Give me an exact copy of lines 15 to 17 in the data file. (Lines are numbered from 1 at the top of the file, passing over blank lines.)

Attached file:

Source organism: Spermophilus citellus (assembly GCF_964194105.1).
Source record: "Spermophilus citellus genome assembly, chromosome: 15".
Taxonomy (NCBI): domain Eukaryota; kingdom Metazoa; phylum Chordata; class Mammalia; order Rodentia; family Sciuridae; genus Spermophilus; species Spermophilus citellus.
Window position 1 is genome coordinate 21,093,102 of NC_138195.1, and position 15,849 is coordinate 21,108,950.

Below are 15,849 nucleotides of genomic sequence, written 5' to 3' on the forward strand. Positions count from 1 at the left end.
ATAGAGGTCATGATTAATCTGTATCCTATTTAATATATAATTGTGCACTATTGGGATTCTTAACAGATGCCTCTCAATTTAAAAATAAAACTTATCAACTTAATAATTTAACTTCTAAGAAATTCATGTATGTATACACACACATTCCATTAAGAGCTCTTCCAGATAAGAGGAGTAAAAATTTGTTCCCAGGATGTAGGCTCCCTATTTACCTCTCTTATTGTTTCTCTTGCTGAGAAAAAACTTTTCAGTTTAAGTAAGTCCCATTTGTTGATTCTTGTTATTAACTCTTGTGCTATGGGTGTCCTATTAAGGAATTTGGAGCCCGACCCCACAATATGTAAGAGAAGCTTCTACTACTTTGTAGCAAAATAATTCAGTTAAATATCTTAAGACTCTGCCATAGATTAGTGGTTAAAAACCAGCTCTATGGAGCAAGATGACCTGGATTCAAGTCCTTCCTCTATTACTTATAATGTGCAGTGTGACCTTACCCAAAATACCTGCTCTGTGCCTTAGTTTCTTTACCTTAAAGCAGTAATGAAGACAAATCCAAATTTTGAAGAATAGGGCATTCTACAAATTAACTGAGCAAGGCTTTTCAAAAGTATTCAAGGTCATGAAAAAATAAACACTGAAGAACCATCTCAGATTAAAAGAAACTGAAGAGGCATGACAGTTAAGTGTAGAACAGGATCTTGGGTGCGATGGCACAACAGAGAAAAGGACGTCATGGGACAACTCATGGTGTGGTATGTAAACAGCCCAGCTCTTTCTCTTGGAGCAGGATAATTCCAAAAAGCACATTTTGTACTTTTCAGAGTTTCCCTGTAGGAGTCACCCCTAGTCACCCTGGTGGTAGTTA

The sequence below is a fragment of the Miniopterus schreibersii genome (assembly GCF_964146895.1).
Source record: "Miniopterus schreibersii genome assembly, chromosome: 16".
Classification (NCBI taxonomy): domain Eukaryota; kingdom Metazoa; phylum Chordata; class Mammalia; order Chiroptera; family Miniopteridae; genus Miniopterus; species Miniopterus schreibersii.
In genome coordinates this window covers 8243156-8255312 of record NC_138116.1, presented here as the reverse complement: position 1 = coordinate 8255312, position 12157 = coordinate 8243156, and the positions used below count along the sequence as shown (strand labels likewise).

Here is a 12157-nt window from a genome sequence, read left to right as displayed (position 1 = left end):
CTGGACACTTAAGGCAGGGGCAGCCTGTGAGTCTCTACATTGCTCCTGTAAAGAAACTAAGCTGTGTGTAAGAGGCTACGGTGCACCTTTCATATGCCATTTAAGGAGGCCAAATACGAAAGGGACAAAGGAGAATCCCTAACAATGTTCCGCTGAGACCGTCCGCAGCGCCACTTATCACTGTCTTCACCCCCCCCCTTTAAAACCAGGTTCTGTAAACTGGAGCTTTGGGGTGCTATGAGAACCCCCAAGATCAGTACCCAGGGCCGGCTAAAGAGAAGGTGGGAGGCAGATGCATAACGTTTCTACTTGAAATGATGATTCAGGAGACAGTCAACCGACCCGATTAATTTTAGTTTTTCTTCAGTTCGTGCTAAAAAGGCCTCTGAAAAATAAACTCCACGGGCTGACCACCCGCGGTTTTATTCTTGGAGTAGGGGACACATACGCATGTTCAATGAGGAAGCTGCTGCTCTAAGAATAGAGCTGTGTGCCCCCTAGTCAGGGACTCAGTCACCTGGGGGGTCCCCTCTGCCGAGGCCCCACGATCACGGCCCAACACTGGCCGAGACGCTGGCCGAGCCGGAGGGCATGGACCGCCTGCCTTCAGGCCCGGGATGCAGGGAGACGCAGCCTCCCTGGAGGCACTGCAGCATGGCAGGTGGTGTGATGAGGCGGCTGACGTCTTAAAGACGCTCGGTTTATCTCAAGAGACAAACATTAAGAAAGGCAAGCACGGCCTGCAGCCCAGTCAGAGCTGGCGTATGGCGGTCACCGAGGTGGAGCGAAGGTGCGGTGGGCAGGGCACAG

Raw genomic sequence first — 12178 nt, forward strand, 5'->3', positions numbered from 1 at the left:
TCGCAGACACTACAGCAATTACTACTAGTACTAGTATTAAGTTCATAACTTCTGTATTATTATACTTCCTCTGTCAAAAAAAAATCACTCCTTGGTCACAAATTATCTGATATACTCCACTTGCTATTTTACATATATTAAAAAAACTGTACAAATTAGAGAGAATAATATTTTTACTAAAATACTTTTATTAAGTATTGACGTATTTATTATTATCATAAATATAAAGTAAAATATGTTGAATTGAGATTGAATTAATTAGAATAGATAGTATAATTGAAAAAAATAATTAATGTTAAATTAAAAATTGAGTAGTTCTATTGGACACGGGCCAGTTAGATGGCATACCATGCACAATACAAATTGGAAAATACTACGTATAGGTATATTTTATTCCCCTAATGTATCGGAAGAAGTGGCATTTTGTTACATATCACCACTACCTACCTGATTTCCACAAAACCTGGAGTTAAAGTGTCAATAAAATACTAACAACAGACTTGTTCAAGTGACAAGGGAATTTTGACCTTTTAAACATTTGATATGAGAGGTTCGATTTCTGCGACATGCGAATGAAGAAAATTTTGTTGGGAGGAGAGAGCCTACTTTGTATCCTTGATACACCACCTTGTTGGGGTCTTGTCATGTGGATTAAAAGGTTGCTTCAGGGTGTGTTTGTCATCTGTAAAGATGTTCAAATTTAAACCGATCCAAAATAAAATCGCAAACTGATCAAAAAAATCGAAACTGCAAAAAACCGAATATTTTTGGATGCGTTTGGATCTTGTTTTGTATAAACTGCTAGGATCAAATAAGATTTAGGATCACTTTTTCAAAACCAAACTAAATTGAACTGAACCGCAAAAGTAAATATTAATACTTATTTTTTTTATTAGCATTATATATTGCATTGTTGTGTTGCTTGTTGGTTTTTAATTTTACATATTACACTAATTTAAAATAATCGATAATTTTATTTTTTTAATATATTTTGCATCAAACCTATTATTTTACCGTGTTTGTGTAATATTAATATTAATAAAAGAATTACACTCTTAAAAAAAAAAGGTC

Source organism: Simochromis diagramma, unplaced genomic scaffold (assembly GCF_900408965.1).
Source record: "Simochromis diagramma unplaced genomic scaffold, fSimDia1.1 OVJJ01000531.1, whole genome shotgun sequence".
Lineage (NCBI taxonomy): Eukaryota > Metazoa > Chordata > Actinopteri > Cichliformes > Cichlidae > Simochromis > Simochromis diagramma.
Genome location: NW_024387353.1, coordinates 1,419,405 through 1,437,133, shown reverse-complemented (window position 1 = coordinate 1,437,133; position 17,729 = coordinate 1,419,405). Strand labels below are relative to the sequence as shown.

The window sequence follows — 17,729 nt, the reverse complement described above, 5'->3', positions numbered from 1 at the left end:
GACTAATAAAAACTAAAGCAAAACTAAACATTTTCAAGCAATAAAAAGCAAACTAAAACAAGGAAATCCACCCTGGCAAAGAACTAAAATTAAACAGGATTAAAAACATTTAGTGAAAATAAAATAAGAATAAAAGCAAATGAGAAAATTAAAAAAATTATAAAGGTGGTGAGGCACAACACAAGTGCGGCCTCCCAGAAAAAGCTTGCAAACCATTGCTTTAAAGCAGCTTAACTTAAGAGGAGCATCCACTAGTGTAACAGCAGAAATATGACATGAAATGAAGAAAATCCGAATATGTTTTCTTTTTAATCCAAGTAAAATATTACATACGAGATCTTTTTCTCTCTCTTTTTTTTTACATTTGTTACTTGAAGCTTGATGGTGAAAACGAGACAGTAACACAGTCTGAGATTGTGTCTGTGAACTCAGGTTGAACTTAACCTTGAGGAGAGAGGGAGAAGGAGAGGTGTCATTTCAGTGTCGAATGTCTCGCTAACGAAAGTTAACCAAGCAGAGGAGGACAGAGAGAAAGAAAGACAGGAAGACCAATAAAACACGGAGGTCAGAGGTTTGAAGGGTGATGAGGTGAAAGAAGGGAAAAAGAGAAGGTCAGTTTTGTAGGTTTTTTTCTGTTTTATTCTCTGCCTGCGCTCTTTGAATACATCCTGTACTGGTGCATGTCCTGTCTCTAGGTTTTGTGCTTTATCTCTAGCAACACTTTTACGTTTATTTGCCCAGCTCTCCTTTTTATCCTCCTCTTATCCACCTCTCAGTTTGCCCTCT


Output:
Source organism: Simochromis diagramma, unplaced genomic scaffold (assembly GCF_900408965.1).
Source record: "Simochromis diagramma unplaced genomic scaffold, fSimDia1.1 OVJJ01000531.1, whole genome shotgun sequence".
Lineage (NCBI taxonomy): Eukaryota > Metazoa > Chordata > Actinopteri > Cichliformes > Cichlidae > Simochromis > Simochromis diagramma.